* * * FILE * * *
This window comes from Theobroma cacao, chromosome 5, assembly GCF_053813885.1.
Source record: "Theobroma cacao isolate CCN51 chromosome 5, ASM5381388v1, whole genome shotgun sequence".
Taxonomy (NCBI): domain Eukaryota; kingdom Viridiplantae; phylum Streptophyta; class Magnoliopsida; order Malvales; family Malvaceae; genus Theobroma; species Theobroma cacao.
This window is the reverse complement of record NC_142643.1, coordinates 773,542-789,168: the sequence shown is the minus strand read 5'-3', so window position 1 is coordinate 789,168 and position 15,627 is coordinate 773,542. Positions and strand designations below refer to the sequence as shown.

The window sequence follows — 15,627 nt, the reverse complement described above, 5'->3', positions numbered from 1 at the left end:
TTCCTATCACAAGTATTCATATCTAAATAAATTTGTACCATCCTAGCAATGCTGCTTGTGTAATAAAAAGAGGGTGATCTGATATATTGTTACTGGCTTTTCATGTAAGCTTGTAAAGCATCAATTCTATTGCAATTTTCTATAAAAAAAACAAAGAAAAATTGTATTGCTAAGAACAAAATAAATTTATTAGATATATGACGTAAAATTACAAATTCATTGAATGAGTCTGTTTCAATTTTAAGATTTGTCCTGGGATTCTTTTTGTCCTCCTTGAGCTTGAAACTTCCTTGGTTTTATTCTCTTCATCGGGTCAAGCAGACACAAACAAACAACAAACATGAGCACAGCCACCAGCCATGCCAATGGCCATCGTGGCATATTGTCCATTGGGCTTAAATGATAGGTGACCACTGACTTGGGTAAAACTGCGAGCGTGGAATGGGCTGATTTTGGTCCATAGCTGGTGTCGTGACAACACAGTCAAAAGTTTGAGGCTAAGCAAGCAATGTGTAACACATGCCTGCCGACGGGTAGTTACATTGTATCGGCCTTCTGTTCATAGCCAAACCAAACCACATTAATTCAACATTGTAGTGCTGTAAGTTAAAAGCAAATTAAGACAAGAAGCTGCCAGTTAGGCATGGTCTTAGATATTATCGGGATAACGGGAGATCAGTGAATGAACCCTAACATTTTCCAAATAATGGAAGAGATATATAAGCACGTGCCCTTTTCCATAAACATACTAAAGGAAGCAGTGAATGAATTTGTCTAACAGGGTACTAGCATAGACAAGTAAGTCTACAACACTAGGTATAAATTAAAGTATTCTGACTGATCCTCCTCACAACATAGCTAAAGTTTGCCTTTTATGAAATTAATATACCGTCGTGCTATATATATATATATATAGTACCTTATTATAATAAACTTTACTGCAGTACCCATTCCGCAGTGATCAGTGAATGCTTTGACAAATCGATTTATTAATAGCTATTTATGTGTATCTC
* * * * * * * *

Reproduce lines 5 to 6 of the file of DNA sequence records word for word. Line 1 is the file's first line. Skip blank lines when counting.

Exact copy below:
The window sequence follows — 15,627 nt, the reverse complement described above, 5'->3', positions numbered from 1 at the left end:
TTCCTATCACAAGTATTCATATCTAAATAAATTTGTACCATCCTAGCAATGCTGCTTGTGTAATAAAAAGAGGGTGATCTGATATATTGTTACTGGCTTTTCATGTAAGCTTGTAAAGCATCAATTCTATTGCAATTTTCTATAAAAAAAACAAAGAAAAATTGTATTGCTAAGAACAAAATAAATTTATTAGATATATGACGTAAAATTACAAATTCATTGAATGAGTCTGTTTCAATTTTAAGATTTGTCCTGGGATTCTTTTTGTCCTCCTTGAGCTTGAAACTTCCTTGGTTTTATTCTCTTCATCGGGTCAAGCAGACACAAACAAACAACAAACATGAGCACAGCCACCAGCCATGCCAATGGCCATCGTGGCATATTGTCCATTGGGCTTAAATGATAGGTGACCACTGACTTGGGTAAAACTGCGAGCGTGGAATGGGCTGATTTTGGTCCATAGCTGGTGTCGTGACAACACAGTCAAAAGTTTGAGGCTAAGCAAGCAATGTGTAACACATGCCTGCCGACGGGTAGTTACATTGTATCGGCCTTCTGTTCATAGCCAAACCAAACCACATTAATTCAACATTGTAGTGCTGTAAGTTAAAAGCAAATTAAGACAAGAAGCTGCCAGTTAGGCATGGTCTTAGATATTATCGGGATAACGGGAGATCAGTGAATGAACCCTAACATTTTCCAAATAATGGAAGAGATATATAAGCACGTGCCCTTTTCCATAAACATACTAAAGGAAGCAGTGAATGAATTTGTCTAACAGGGTACTAGCATAGACAAGTAAGTCTACAACACTAGGTATAAATTAAAGTATTCTGACTGATCCTCCTCACAACATAGCTAAAGTTTGCCTTTTATGAAATTAATATACCGTCGTGCTATATATATATATATATAGTACCTTATTATAATAAACTTTACTGCAGTACCCATTCCGCAGTGATCAGTGAATGCTTTGACAAATCGATTTATTAATAGCTATTTATGTGTATCTC